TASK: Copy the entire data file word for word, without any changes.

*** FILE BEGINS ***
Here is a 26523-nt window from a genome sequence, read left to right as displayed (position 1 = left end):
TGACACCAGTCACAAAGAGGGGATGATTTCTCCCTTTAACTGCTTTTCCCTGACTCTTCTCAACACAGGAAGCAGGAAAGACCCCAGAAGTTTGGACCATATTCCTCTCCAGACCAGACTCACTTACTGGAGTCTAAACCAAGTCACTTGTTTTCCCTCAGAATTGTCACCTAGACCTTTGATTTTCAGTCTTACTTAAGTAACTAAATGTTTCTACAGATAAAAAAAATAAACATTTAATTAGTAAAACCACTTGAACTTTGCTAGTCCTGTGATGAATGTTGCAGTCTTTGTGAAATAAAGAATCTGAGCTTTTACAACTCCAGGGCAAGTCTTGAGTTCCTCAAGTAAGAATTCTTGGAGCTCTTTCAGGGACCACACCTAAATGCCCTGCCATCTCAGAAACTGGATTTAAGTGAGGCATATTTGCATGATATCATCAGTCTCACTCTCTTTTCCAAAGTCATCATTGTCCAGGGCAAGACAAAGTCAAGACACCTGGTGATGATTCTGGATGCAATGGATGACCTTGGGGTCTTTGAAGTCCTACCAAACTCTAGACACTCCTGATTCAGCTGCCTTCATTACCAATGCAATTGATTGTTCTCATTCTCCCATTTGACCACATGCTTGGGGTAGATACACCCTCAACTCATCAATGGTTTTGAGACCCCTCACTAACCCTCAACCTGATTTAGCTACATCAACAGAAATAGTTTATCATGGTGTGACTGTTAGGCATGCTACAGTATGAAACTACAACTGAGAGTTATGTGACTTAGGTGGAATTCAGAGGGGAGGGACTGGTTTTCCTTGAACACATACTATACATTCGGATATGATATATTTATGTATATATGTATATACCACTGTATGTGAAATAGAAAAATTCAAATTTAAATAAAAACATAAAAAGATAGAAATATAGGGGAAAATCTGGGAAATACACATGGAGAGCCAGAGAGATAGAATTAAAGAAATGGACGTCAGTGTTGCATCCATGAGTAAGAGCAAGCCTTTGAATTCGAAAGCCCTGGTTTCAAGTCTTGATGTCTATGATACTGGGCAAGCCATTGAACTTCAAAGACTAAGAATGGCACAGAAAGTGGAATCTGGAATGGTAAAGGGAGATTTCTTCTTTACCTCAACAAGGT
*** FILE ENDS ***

Here is a 26523-nt window from a genome sequence, read left to right as displayed (position 1 = left end):
TGACACCAGTCACAAAGAGGGGATGATTTCTCCCTTTAACTGCTTTTCCCTGACTCTTCTCAACACAGGAAGCAGGAAAGACCCCAGAAGTTTGGACCATATTCCTCTCCAGACCAGACTCACTTACTGGAGTCTAAACCAAGTCACTTGTTTTCCCTCAGAATTGTCACCTAGACCTTTGATTTTCAGTCTTACTTAAGTAACTAAATGTTTCTACAGATAAAAAAAATAAACATTTAATTAGTAAAACCACTTGAACTTTGCTAGTCCTGTGATGAATGTTGCAGTCTTTGTGAAATAAAGAATCTGAGCTTTTACAACTCCAGGGCAAGTCTTGAGTTCCTCAAGTAAGAATTCTTGGAGCTCTTTCAGGGACCACACCTAAATGCCCTGCCATCTCAGAAACTGGATTTAAGTGAGGCATATTTGCATGATATCATCAGTCTCACTCTCTTTTCCAAAGTCATCATTGTCCAGGGCAAGACAAAGTCAAGACACCTGGTGATGATTCTGGATGCAATGGATGACCTTGGGGTCTTTGAAGTCCTACCAAACTCTAGACACTCCTGATTCAGCTGCCTTCATTACCAATGCAATTGATTGTTCTCATTCTCCCATTTGACCACATGCTTGGGGTAGATACACCCTCAACTCATCAATGGTTTTGAGACCCCTCACTAACCCTCAACCTGATTTAGCTACATCAACAGAAATAGTTTATCATGGTGTGACTGTTAGGCATGCTACAGTATGAAACTACAACTGAGAGTTATGTGACTTAGGTGGAATTCAGAGGGGAGGGACTGGTTTTCCTTGAACACATACTATACATTCGGATATGATATATTTATGTATATATGTATATACCACTGTATGTGAAATAGAAAAATTCAAATTTAAATAAAAACATAAAAAGATAGAAATATAGGGGAAAATCTGGGAAATACACATGGAGAGCCAGAGAGATAGAATTAAAGAAATGGACGTCAGTGTTGCATCCATGAGTAAGAGCAAGCCTTTGAATTCGAAAGCCCTGGTTTCAAGTCTTGATGTCTATGATACTGGGCAAGCCATTGAACTTCAAAGACTAAGAATGGCACAGAAAGTGGAATCTGGAATGGTAAAGGGAGATTTCTTCTTTACCTCAACAAGGT